Best Tracks: “Change,” “Neighbors,” “4 Your Eyez Only”
1) The Off-Season (2021)
The Off-Season is Cole’s best album to date. Call it recency bias or whatever you want, but I said what I said. Similar to West’s My Beautiful Dark Twisted Fantasy, the Fayetteville native seems to have married everything he’s learned in the industry thus far to make what may very well become his magnum opus. Off-Season, despite being only months old, is a fantastic project that balances production, features, and most importantly, bars!
Listen, Cole said he’d “put a right M on your head, you Luigi brother now” on the opening track with freaking Cam’ron as his hype man. CAM’RON! In 2013, that would have been a dated feature, but it comes off as a throwback with a more established career now. On “a p p l y i n g . p r e s s u r e” he criticizes fake rappers. “Ain’t nothin’ wrong with livin’ check to check ’cause most have to,” he raps. “Instead of cappin’, why don’t you talk about being a broke rapper?” Given his humble beginnings, Cole knows a thing or two about that.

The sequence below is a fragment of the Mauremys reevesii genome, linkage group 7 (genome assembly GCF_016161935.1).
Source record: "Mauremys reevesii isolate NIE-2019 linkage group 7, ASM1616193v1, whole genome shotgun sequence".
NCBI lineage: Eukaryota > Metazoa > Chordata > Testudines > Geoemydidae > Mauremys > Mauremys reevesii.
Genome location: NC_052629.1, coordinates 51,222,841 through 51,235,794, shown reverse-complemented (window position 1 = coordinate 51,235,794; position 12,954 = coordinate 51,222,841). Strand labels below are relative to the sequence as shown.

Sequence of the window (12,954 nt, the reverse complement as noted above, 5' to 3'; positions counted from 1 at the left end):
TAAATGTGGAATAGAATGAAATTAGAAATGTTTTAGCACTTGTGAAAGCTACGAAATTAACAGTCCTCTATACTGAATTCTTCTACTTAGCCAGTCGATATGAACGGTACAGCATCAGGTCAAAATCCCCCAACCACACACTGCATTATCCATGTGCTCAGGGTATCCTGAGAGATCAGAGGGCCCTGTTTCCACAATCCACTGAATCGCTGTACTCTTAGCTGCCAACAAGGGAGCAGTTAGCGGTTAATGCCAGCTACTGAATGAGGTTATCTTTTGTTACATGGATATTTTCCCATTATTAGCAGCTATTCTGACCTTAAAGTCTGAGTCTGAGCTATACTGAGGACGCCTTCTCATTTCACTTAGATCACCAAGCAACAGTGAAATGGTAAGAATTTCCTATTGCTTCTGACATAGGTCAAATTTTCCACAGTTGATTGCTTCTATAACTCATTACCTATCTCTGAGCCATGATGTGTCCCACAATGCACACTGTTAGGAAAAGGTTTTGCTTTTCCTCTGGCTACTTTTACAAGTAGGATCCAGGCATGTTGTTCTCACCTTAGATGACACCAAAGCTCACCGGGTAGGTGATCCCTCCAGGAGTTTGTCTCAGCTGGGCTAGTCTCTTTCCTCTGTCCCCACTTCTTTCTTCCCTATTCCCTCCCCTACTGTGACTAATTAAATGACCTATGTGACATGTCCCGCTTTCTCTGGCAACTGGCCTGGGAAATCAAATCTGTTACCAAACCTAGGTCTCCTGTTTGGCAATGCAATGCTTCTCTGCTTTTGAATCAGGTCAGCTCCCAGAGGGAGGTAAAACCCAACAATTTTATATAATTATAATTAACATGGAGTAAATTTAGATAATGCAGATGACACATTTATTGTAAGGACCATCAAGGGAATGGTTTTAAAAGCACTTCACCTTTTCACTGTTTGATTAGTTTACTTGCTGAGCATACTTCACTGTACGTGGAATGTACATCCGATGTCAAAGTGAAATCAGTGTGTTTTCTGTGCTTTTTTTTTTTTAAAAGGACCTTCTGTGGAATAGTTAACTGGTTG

Best Tracks: “9 5 . s o u t h,” “p r i d e . i s . t h e . d e v i l,” “l e t . g o . m y . h a n d”
Cole’s music has seen a lot of twists and turns since Cole World. It feels very easy to rank these efforts as a result. I think he finally discovered his preferred production style in 2014, and he’s been cruising ever since. It also helped to keep the features on his albums to a minimum. What about you? How would you rank Cole’s albums?